During the war, we felt the silence in the policy of the governments of English-speaking countries. That policy was to win the war first, and work out the meanings afterward. The result was, of course, that the meanings were lost. —Muriel Rukeyser
I consumed so much “information” throughout this very long weekmonth that this post is what it is. I know that too much intake isn’t good for me and yet I binge as if satisfaction could be found in declaration. Refreshing will tell me something new, smooth these edges of unknowing, and fill all the holes. At saturation, it physically hurts. Early symptoms are a tight chest and shortness of breath. Today the sky is a perfect California blue absent clouds and smoke. Fact: you can believe it but that doesn’t make it true. The barrel of the camera can cause dramatic harm. This is a threat. Surely witness reifies reality. I know some will say angles and their slants are beholden to the power that frames and seduction laps those edges but there’s more. There’s always more. Urgent thinking and wanting immediacy always take us away from the subject who doesn’t want to, ironically, be seen. The next spectacle must definitely be worth it? Any similarity to a person living or dead is entirely coincidental.
If the water should cut my mind, set me free — Cat Power cover of Bathysphere
This waste has a frequency. Fragmentation, ritual undulations.
Football snaps. Trees release their green grip as shadows lengthen.
Gritty details of fire and death dominate our collective vision.
Language is spoken as advice. Gather paper: cash, proof of identity, maps.
Consider packing the most precious of your valuables, nothing more.
Poets obsess over lyrical scale, enormity of loss and perspective.
I crave open space in the way a true horizon shows separation—land from sky.
If we believe these times are unlived, restricted and dangerous,
how will we evolve within the inevitable next adaptation?
Urgent expectations transition this chaos. Short-term addictions.
Thunderstorms from a ghost hurricane came through last night.
Focus on a feeling of ascension as our emotional worlds
and their borders dislocate from distracted penetrations.
You say deprivation. I claim radical self-interest.
And always I wanted the “I.” Many of the poems are “I did this. I did this. I saw this.” I wanted the “I” to be the possible reader, rather than about myself. It was about an experience that happened to be mine but could well have been anybody else’s. That was my feeling about the “I.” I have been criticized by one editor who felt that “I” would be felt as ego. And I thought, no, well, I’m going to risk it and see. And I think it worked. It enjoined the reader into the experience of the poem. (emphasis mine)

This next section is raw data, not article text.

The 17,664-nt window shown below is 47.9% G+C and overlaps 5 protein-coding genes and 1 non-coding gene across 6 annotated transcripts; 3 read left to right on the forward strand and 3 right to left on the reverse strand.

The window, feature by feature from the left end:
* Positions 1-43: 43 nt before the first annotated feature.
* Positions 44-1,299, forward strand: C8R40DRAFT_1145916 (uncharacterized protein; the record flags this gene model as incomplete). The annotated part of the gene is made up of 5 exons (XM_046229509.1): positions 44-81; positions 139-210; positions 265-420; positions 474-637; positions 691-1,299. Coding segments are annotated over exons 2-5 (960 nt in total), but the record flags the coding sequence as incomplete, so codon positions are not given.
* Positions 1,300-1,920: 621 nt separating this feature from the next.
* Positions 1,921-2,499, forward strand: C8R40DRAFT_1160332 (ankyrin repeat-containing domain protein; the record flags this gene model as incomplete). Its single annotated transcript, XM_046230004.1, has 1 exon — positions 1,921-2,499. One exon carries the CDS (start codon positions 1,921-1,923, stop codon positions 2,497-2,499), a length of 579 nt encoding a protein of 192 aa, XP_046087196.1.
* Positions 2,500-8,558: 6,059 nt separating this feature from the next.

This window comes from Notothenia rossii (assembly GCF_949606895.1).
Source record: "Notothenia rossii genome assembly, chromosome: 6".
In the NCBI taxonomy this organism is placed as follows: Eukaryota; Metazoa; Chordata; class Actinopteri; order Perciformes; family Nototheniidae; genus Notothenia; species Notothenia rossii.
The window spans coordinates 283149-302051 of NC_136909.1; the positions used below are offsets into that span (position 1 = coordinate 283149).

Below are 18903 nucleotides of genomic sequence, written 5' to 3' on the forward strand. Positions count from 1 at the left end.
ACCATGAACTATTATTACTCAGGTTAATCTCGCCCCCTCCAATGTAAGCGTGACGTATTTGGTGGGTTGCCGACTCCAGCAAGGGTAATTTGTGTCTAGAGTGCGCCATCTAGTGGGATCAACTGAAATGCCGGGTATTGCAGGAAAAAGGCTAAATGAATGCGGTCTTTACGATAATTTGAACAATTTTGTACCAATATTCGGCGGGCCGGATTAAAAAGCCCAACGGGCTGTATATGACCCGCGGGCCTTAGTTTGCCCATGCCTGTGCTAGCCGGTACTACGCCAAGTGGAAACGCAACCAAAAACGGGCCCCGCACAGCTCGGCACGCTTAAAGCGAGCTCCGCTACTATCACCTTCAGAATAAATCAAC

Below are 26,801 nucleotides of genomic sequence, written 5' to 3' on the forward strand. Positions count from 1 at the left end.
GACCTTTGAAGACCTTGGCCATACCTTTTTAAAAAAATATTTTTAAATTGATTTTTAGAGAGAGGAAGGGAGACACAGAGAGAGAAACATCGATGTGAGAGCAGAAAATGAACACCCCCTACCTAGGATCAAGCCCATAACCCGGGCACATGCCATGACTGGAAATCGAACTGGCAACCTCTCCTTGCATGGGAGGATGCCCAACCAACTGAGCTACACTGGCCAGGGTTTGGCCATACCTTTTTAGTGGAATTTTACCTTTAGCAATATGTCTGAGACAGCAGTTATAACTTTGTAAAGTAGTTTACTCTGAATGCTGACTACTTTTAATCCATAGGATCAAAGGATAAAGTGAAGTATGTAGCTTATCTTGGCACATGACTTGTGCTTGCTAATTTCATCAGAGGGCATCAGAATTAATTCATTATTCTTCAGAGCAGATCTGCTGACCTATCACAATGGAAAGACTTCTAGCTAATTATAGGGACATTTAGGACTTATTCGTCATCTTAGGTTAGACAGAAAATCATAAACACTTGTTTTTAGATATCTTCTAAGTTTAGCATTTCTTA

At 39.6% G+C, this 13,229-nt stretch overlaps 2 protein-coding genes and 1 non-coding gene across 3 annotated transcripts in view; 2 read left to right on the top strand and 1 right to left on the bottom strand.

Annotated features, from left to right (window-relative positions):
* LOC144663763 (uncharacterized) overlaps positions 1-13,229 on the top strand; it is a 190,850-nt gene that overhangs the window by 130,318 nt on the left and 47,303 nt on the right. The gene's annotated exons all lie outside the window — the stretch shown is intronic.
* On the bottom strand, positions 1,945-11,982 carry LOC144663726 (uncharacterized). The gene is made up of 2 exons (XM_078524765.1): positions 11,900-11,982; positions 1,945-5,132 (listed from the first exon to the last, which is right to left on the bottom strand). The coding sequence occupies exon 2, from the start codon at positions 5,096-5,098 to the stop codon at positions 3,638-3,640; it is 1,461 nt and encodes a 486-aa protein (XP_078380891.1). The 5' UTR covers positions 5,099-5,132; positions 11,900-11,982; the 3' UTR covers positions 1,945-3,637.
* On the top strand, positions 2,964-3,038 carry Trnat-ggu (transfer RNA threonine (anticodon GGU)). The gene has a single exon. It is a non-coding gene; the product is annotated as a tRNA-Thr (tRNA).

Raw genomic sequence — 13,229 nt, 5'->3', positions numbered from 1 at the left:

and later stated “there is no nothingness” I found an edge of where I had been wandering disassociated these tangled smoky days.
I, too, posted a flurry of orangered sky photos on Wednesday, a sky Australia experienced during their “Black Summer” the final months of last year. I did not want to believe what was in front of me—what was real and happening.
I am, now, acutely conscious of feeling triggered by the mere recognition, now a pattern, of that very specific hue of red and orange mixed with smoke and sunlight. When that extraordinary color and any adjacent approximation catches my scrolling eye and peripheral sense of self, I am physically reminded how saturated a lived experience can be.
During World War II, we bought sealed plastic packets of white, uncolored margarine, with a tiny, intense pellet of yellow coloring perched like a topaz just inside the clear skin of the bag. We would leave the margarine out for a while to soften, and then we would pinch the little pellet to break it inside the bag, releasing the rich yellowness into the soft pale mass of margarine. Then taking it carefully between our fingers, we would knead it gently back and forth, over and over, until the color had spread throughout the whole pound bag of margarine, thoroughly coloring it.
As these days surge on sensory overload, I am suspicious of receiving and having to interpret new information like “unhealthy” versus “very unhealthy” air. I understand how conspiracies comfort the masses by creating gaps in perception. I surrender thoroughly (to borrow from Lorde), when I realize all of this—this living, this breathing, this give and take—is a radical synopsis of cognition, dear possible reader.
“Instead of becoming preoccupied by the extraordinary things the deluded individual believes, we should turn our attention instead to the ordinary things they no longer believe, the absence of which have allowed the bizarre to flourish.” — Huw Green, “Deluded, with reason”